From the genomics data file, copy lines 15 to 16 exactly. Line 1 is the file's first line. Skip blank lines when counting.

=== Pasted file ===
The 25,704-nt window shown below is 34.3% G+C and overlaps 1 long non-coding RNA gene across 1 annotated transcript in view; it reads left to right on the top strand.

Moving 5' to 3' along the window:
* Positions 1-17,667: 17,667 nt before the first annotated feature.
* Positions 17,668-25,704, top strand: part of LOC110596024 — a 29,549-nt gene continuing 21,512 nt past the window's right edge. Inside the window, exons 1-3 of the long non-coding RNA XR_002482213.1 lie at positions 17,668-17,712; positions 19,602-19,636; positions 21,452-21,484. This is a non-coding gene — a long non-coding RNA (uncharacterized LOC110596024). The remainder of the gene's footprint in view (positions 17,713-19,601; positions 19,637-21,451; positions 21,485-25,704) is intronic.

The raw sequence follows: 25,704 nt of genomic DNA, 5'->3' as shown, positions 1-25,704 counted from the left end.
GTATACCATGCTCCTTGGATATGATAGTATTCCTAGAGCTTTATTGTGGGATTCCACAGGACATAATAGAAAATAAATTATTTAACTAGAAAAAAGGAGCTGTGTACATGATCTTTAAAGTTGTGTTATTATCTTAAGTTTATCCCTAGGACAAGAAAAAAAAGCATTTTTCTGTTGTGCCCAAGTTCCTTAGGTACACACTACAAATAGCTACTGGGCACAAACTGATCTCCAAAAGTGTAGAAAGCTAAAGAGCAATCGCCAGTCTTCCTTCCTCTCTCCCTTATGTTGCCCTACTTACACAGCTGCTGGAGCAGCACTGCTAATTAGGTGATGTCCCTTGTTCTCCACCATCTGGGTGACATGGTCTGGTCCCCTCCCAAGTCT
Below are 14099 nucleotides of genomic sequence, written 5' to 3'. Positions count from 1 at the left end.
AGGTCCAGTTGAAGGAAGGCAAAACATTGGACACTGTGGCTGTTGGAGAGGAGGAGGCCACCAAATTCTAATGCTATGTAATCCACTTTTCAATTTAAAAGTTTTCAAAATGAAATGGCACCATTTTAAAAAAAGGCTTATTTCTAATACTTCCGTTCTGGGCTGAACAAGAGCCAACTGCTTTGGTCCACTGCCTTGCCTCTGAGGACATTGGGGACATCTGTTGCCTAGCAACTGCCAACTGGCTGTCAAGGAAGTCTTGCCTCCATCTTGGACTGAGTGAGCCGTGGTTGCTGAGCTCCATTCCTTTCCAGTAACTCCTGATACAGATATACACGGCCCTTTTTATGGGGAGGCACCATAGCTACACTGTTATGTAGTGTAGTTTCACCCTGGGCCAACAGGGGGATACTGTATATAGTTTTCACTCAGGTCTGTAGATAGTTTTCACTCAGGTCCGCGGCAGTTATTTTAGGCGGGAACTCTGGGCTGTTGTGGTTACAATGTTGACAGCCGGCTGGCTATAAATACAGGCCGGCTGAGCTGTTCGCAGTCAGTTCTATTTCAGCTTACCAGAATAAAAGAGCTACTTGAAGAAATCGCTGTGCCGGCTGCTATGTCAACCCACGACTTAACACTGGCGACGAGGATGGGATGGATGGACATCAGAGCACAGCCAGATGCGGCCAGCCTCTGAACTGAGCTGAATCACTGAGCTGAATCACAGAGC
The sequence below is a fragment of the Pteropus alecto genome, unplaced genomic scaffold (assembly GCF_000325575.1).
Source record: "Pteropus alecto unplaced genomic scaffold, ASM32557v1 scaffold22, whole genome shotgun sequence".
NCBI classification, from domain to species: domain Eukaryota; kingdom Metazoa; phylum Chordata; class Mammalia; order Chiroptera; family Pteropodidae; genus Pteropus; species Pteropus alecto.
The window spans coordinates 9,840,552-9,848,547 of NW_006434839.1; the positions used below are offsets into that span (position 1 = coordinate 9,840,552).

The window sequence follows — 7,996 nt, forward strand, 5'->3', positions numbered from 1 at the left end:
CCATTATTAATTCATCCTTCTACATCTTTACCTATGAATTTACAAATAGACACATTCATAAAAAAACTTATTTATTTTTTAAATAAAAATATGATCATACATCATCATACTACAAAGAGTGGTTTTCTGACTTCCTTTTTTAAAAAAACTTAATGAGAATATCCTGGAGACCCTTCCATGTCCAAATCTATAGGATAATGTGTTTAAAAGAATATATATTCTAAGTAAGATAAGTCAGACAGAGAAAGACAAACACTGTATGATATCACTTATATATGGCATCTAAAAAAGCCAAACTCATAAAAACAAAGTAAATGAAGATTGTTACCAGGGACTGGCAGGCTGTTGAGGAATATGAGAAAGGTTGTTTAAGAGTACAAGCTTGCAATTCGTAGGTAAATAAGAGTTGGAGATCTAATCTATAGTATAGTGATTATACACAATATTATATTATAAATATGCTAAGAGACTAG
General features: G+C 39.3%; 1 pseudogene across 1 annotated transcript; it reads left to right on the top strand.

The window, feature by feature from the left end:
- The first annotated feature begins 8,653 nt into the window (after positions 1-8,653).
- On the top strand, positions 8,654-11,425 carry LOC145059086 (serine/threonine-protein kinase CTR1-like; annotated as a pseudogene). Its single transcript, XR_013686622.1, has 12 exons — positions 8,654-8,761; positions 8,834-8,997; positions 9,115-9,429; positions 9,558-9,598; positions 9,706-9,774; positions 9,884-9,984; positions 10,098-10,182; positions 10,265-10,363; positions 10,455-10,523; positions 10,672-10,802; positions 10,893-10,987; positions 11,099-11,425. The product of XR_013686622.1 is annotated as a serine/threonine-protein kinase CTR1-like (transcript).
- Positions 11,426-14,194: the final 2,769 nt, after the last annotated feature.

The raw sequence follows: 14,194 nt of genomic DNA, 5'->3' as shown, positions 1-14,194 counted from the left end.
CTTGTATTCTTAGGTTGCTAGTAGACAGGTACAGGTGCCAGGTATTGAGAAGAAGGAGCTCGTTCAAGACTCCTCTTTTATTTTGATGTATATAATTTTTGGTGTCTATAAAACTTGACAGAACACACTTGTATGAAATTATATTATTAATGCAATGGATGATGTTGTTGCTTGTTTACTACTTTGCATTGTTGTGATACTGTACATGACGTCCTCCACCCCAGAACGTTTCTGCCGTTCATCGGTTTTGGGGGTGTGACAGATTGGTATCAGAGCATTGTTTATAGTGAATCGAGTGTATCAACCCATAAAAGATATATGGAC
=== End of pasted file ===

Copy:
General features: G+C 39.3%; 1 pseudogene across 1 annotated transcript; it reads left to right on the top strand.

The window, feature by feature from the left end: